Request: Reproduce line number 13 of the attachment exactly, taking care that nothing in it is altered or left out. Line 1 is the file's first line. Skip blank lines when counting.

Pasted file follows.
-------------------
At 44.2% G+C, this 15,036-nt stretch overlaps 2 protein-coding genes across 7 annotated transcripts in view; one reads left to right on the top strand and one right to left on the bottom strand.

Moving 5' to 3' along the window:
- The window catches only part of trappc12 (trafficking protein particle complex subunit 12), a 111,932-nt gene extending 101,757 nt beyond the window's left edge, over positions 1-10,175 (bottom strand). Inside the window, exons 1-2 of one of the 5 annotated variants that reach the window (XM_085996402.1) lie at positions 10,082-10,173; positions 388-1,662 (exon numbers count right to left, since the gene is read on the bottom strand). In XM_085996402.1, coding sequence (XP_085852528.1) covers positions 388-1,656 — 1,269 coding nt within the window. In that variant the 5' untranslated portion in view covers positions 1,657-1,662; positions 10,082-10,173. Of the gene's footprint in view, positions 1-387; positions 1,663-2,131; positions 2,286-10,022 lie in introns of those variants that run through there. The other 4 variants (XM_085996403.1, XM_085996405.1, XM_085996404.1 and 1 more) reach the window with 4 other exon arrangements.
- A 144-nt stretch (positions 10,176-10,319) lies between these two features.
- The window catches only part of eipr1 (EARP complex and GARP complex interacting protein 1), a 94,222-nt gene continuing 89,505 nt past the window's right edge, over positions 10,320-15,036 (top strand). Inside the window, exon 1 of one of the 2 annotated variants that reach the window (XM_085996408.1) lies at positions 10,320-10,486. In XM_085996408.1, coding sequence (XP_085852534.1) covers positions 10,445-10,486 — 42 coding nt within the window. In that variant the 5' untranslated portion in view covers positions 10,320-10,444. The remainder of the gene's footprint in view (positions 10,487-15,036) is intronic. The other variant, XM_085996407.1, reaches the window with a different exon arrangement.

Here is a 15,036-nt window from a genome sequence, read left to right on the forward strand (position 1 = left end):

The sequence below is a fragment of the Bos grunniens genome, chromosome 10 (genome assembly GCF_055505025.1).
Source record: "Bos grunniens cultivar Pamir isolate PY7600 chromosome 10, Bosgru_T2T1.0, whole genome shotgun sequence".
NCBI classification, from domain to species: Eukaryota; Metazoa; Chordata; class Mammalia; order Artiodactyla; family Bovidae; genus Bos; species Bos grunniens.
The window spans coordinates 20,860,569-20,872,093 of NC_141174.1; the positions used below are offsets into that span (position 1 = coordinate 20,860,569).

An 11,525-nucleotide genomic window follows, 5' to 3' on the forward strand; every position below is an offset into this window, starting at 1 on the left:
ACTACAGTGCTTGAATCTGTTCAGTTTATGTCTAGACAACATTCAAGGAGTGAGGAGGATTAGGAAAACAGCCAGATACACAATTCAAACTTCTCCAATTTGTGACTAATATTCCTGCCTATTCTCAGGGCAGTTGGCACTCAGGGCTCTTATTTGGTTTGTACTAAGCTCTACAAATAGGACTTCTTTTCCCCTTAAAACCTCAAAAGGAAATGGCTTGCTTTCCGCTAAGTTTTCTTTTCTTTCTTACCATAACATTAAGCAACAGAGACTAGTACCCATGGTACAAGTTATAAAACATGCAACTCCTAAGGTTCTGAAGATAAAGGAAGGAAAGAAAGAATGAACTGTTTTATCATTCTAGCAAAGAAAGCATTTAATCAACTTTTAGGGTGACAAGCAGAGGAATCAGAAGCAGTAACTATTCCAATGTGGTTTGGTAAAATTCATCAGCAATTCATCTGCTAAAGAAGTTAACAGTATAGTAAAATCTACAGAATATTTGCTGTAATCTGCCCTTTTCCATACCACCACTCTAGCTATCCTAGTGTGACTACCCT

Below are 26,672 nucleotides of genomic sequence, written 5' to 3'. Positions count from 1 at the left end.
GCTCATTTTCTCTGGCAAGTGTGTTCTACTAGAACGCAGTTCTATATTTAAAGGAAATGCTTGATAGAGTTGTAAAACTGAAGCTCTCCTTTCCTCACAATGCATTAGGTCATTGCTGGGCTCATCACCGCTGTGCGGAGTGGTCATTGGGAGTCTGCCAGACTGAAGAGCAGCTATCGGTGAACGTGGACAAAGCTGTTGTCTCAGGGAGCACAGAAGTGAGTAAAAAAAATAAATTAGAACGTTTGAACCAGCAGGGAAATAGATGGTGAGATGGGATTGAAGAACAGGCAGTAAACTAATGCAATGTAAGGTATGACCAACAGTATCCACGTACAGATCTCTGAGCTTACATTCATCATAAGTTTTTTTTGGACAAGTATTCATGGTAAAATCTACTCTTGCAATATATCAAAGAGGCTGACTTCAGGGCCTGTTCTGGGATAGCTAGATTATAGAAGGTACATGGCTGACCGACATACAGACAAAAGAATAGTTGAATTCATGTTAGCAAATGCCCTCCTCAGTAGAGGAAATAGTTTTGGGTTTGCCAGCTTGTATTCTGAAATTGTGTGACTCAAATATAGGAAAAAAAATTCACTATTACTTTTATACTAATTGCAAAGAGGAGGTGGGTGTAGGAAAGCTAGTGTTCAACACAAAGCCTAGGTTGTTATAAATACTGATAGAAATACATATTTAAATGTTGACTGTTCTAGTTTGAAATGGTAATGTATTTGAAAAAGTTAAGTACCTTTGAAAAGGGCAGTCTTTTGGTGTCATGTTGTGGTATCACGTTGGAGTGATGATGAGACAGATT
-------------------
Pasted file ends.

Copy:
Below are 26,672 nucleotides of genomic sequence, written 5' to 3'. Positions count from 1 at the left end.